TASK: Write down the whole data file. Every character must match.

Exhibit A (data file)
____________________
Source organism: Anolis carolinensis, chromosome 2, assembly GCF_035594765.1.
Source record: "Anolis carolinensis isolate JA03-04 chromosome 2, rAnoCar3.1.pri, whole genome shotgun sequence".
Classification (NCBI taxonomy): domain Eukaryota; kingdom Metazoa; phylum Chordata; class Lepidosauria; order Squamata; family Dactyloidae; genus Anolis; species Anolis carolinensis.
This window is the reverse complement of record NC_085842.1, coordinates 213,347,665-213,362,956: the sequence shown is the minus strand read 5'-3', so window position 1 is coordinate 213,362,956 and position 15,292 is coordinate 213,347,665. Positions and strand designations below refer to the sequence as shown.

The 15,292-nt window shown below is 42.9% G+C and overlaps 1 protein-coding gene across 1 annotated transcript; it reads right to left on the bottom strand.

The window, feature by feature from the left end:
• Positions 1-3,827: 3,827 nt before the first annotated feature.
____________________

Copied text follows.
Source organism: Anolis carolinensis, chromosome 2, assembly GCF_035594765.1.
Source record: "Anolis carolinensis isolate JA03-04 chromosome 2, rAnoCar3.1.pri, whole genome shotgun sequence".
Classification (NCBI taxonomy): domain Eukaryota; kingdom Metazoa; phylum Chordata; class Lepidosauria; order Squamata; family Dactyloidae; genus Anolis; species Anolis carolinensis.
This window is the reverse complement of record NC_085842.1, coordinates 213,347,665-213,362,956: the sequence shown is the minus strand read 5'-3', so window position 1 is coordinate 213,362,956 and position 15,292 is coordinate 213,347,665. Positions and strand designations below refer to the sequence as shown.

The 15,292-nt window shown below is 42.9% G+C and overlaps 1 protein-coding gene across 1 annotated transcript; it reads right to left on the bottom strand.

The window, feature by feature from the left end:
• Positions 1-3,827: 3,827 nt before the first annotated feature.